In the US of America, prosecutors who do what those who were prosecuting Ribadu did (withdrawing the case upon recognizing that it was a witch hunt) get applauded by the citizens and the media; they also add positive feathers to their professional profiles — feathers that come in handy whenever they are considered for elevation to judgeships (hint: would any of the current US Supreme Court justices have been nominated or even approved by the Senate if it was uncovered that they, when they were District/US Attorneys, prosecuted someone who should never have been prosecuted? Another hint: would a doctor continue with a cancer treatment regimen if he/she uncovers that his patient never even had any cancer in the first place, rather, the doctor he succeeded was administering that treatment for nefarious reasons? If it is unethical and illegal for a doctor to knowingly continue a bogus treatment, it is even more unethical and illegal for a prosecutor to knowingly go ahead with a bogus case.

It is an abuse of a citizen’s liberty to subject that citizen to what Aondoakaa’s office subjected Ribadu with his bogus prosecution. Just imagine that the Nigerian authorities dragged you to court for not submitting a declaration of age when you obtained your Nigerian passport, even though you did so. Should the case run its full course, subjecting you to legal expenses and uncertainties, if a new prosecutor realized that you, indeed, did submit a declaration of age? If our government did that to you, it would have violated your liberty and that is injustice at its most pernicious ebb. The same scenario applies to Ribadu’s case.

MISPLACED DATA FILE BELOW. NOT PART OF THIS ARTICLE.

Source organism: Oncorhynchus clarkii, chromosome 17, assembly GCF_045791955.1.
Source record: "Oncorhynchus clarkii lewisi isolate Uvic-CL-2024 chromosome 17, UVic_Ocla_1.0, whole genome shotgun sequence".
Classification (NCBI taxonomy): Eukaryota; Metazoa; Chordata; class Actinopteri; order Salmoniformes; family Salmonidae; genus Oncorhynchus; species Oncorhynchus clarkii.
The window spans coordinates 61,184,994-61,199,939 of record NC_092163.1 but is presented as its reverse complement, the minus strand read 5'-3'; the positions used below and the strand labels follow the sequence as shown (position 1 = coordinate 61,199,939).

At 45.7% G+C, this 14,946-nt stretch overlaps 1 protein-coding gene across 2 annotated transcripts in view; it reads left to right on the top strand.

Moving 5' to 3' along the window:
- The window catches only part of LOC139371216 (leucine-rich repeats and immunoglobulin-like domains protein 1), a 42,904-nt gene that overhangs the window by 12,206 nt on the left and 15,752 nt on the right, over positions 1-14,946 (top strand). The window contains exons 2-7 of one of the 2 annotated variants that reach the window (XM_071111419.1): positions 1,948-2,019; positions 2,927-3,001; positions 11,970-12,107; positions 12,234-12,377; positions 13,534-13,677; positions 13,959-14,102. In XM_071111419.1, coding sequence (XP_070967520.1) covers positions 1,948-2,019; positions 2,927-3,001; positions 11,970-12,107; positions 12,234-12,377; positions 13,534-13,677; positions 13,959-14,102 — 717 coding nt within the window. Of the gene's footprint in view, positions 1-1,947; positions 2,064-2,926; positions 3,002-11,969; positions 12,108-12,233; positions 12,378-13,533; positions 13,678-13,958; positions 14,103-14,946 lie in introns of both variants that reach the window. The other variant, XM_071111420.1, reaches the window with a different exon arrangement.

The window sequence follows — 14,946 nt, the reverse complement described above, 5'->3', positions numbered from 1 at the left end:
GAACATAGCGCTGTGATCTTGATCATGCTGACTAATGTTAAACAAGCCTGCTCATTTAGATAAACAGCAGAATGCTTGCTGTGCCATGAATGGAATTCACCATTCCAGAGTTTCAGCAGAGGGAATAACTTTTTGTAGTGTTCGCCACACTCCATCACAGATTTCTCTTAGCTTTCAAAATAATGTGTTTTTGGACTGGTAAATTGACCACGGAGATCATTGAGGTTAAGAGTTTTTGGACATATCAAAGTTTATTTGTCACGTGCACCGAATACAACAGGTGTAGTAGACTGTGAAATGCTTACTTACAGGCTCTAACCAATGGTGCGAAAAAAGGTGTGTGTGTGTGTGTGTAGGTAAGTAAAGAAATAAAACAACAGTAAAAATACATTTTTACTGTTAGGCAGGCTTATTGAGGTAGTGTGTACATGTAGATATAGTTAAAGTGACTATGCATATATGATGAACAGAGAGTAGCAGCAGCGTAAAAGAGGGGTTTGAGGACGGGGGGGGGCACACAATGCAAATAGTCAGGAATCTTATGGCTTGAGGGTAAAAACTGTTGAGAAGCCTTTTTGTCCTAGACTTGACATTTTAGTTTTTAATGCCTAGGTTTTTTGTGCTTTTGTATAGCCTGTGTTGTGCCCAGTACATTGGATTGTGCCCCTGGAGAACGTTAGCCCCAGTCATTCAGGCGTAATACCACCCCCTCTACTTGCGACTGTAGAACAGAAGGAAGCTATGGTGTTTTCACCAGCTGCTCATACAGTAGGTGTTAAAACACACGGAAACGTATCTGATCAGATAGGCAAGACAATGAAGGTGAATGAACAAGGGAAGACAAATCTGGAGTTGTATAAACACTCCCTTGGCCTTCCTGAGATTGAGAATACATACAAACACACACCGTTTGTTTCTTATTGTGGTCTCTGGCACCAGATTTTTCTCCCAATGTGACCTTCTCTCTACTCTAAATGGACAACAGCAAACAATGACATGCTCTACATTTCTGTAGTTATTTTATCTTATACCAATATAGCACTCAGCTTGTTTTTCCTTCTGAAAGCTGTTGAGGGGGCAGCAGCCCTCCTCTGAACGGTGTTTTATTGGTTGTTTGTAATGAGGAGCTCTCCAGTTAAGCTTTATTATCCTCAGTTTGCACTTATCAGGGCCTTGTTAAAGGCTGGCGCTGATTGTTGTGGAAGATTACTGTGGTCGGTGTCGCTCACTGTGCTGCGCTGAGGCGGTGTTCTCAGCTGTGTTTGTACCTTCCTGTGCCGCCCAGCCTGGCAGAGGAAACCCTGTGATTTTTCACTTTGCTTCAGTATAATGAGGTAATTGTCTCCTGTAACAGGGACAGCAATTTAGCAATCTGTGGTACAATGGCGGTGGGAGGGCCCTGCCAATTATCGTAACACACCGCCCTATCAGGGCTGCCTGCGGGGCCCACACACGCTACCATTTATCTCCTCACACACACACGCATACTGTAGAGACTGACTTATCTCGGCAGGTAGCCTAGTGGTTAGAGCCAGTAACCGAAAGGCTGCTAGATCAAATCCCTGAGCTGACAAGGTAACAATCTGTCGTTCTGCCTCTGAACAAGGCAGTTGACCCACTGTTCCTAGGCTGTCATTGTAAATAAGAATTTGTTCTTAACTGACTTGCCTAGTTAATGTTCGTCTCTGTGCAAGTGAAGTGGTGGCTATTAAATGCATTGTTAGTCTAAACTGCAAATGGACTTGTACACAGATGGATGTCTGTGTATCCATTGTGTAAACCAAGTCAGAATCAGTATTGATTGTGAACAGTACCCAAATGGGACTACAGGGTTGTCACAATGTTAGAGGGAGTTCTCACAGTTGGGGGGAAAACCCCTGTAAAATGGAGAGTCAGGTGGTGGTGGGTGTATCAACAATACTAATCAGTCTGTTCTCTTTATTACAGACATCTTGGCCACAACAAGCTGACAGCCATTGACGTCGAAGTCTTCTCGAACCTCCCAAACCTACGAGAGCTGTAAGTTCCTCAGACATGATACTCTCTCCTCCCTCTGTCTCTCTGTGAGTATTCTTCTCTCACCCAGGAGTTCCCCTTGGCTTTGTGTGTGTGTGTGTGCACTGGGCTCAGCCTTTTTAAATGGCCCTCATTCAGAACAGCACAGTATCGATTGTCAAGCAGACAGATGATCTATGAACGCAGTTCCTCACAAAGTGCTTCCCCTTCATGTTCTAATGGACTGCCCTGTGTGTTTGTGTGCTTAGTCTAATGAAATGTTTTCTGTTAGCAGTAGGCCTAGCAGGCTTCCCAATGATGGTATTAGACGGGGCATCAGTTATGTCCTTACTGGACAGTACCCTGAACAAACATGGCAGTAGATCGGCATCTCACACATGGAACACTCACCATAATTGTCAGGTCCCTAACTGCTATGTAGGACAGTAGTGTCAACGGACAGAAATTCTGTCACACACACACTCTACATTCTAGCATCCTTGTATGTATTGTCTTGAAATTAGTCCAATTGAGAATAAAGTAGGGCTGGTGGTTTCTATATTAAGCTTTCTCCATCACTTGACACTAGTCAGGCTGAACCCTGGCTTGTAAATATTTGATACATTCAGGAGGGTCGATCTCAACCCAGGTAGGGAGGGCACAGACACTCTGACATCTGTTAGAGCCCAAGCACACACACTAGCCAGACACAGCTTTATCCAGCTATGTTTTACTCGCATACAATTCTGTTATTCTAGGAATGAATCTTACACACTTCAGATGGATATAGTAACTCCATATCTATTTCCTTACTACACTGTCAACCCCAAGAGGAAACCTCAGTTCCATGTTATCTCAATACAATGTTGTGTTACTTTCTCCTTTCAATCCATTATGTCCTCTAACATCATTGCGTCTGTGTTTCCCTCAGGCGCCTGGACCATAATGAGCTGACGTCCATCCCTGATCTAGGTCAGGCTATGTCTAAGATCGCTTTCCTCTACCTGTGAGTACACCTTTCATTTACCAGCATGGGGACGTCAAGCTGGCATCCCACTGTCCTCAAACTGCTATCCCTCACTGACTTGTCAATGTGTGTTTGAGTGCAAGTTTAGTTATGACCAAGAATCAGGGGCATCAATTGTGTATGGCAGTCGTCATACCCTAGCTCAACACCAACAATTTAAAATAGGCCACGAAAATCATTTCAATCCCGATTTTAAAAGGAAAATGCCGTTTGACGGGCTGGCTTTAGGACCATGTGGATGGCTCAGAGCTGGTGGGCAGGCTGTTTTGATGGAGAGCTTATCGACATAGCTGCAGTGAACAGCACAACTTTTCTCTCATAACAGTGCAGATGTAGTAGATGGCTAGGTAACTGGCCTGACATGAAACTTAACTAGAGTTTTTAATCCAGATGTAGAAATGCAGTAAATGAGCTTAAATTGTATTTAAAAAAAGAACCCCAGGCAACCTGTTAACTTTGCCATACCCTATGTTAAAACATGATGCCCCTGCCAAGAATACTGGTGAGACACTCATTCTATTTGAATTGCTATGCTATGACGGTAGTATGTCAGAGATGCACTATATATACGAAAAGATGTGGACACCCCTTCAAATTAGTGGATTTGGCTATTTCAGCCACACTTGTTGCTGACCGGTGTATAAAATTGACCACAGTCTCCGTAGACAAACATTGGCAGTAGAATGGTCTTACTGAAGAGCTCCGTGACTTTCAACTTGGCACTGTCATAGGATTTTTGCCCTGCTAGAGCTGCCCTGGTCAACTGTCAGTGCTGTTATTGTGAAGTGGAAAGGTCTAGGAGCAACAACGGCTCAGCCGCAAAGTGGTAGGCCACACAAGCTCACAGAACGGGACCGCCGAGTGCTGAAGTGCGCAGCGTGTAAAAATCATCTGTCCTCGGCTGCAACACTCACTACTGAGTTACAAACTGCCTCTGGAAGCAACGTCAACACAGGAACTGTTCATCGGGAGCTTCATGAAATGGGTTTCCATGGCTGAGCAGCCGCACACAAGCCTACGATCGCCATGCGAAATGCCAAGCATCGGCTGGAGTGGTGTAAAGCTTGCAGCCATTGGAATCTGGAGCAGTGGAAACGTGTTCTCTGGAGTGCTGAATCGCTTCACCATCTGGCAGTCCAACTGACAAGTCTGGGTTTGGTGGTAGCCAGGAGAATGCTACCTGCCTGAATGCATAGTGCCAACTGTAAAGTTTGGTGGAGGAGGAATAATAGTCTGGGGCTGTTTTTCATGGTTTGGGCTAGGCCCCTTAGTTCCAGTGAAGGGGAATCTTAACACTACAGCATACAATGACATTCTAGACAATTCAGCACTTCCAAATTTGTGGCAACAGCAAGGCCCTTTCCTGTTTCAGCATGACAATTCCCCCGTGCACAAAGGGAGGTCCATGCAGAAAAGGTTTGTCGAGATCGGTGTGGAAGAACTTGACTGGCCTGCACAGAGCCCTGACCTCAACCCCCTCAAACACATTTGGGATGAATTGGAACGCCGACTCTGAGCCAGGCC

The problem with most commentators writing against the Acting Presidents legitimate effort to stop a wasteful and vindictive with-hunting of the erstwhile EFCC Chairman is that they import Olusegun Obasanjo’s misgovernance into the debate as to whether Jonathon Goodluck acted legitimately in withdrawing the charge against Nuhu Ribadu.